Wayne K. Murphey completed his B.S. in Forestry in 1952, followed by an M.S. in Wood Products in 1953. During the summers of 1949 and 1951, he served as a Forest Ranger for the USDA Forest Service in Walla Walla, WA.

Prior to his undergraduate education, Wayne served in the U.S. Navy Air Corps, joining in 1945 and attaining the rank of Aviation Machinist’s Mate 2C following training at Naval Aviation Technology Training Centers in Memphis, Tennessee and Norman, Oklahoma. He served in the Pacific Theater from September 1, 1945 to September 3, 1948. In recognition of his service, Wayne received the World War II Victory Medal and Good Conduct Medal.

Following Wayne’s master’s graduation, he was hired by Koppers Company as an engineer in the Wood Preserving Division at Orrville, Ohio. In 1955, he joined the Ohio Agricultural Experiment Station as a researcher in preservative treatments of wood products.

Wayne returned to academia in 1959, joining University of Michigan’s Department of Wood Technology as an instructor of Wood Technology. While pursuing his Ph.D., Wayne taught courses in wood anatomy and products development. His doctorate was awarded in 1961.

Wayne was hired as an assistant professor of Wood Utilization in Penn State’s School of Forestry in 1960. He advanced to professor, Wood Technology, while also holding several administrative positions. In 1965, Wayne was assigned leadership of the School’s Department of Wood Science and Technology. 

With the appointment of Dr. W.W. Ward as director of the School in 1966, the School’s administration was reconfigured; the departmental structure was removed, and Wayne was appointed associate director of the School. With the completion of the School’s new Forest Research Laboratory in 1967, Wayne was placed in charge of the new facility. He was appointed Acting Assistant Dean for Resident Education in the College of Agriculture, 1968-1970, involving the allocation of teaching resources and assessment of curricular matters across 12 college units.

Wayne’s next career step was acceptance of head of the Department of Forest Science at Texas A&M in 1978. In addition to his administrative responsibilities, Wayne taught forest policy, wood technology, and introduction to forestry. He believed the introductory course should be taught by a “grey-haired professor” and he was the only faculty member fitting that description.

Throughout his research careers at Michigan, Penn State, and Texas A&M, Wayne published 63 refereed papers and co-wrote a book with R.N. Jorgensen, Wood as an Industrial Arts Material. This book became a standard among vocational art programs throughout the United States. Wayne’s primary research efforts were directed to wood preservatives, wood anatomy, and wood laminates. He also collaborated on studies tied to hardwood fiberboards, wood bark as an industrial raw material, and short-rotation woody biomass as an energy source.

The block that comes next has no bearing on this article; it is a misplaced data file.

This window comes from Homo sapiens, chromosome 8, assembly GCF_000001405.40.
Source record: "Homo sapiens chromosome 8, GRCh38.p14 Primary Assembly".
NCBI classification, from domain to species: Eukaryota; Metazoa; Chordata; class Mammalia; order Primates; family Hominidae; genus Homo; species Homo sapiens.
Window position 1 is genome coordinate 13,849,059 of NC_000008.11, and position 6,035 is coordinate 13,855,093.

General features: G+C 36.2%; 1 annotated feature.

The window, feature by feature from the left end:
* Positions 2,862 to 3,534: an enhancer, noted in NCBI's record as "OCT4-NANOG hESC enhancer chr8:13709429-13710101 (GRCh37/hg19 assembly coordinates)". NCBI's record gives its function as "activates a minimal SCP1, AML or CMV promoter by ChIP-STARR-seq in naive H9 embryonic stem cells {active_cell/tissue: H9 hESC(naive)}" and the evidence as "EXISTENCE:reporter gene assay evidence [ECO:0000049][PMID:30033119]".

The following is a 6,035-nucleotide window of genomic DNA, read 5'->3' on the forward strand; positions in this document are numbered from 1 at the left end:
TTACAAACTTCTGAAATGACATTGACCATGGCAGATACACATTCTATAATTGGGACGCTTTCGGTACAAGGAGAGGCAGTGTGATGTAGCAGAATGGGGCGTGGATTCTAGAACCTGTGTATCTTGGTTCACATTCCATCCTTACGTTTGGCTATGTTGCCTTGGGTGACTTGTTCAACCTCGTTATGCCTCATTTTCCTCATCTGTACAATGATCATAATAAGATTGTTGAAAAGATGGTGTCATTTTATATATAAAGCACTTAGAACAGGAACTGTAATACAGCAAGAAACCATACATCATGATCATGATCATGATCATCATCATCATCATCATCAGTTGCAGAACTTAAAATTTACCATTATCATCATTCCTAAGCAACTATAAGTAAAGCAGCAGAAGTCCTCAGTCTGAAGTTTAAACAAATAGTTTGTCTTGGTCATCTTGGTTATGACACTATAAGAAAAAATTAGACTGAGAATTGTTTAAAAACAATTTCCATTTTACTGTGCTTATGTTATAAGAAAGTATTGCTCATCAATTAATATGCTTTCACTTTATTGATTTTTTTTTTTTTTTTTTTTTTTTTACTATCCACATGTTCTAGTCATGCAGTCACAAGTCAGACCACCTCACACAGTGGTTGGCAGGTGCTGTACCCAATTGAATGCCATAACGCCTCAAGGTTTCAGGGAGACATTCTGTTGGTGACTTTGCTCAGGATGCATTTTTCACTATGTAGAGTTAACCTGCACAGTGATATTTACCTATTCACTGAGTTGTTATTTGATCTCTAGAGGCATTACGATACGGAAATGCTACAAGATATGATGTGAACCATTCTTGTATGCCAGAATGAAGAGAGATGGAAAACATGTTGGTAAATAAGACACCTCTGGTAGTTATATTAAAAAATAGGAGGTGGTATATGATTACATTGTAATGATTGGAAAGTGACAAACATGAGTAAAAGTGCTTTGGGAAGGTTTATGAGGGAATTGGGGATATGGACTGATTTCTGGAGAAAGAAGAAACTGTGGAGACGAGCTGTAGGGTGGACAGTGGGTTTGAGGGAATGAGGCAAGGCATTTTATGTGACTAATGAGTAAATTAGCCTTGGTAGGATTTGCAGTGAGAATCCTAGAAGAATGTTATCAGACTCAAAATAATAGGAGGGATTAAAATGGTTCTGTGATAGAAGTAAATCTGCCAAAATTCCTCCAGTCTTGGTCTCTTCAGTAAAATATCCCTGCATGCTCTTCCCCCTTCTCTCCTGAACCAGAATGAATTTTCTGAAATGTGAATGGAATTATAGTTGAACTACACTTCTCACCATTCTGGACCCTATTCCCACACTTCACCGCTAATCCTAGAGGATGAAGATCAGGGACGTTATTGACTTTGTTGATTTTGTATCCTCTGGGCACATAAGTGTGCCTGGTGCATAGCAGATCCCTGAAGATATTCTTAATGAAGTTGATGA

Wayne joined the USDA Cooperative States Research Services (CSRS) in Washington D.C. in 1981, serving as principal wood technologist. His focus involved the allocation of federal support to research in forestry, biomass energy, and wood products through McIntire-Stennis and Hatch funding. Allied with these efforts, Wayne coordinated research on alternative energy programs sponsored by the Agency for International Development, U.S. State Department, U.S. Department of Energy, and the governments of Philippines and Morocco. In the Dominican Republic, Wayne reviewed and organized forest management plans for this island nation. Wayne facilitated USAID funding to Brazil’s state of Rio Grande De Sol in the establishment of forestry extension programs to landownership. He lectured in South Africa on the capabilities of American hardwoods as replacement stock for their rain forests. 

Auxiliary to his career appointments, Wayne served the courts of eleven states as an expert witness in litigations concerning wood, which he continued to do after his retirement.

During his tenure in the re-designated Cooperative State Research, Education, and Extension Services (CREES), Wayne was exemplary in his understanding of the land grant system, its institutions, its research programs, and its scientists. Wayne also led the multidisciplinary Small Business Innovation Research Program and Rangeland Research Grant Program. In his work with colleagues in the USDA, he had notable impacts in the wider realm of agricultural sciences, leading to the completion of numerous projects at various universities. Murphey retired in 1998 after 17 years of service to the USDA.

Murphey was active in the Forest Products Society, the Society of Wood Science, and the Anne Arundel County Forestry Commission. He was a member of the Society of American Foresters, American Forests, Sigma Xi, Xi Sigma Pi, and Alpha Lambda Chi. He was a member and faculty adviser to Tau Phi Delta, professional/social fraternity at Penn State and lent support to their needs throughout his career.

Wayne possessed a depth of knowledge on wood and its functional attributes and a keen understanding of forestry. He was not a traditionalist in the application of these sciences, rather he enjoyed contemporary issues linked to wood science and forestry. His colleagues credited Wayne’s good advice, wisdom, candor, and timely response to their needs. His exceptional interpersonal skills, willingness to serve, analytical ability, and constructive approaches contributed a great deal to the success of agricultural research and educational programs.

Department of Ecosystem Science and Management

Address

117 Forest Resources Building
University Park, PA 16802
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Department of Ecosystem Science and Management

Address

117 Forest Resources Building
University Park, PA 16802
Directions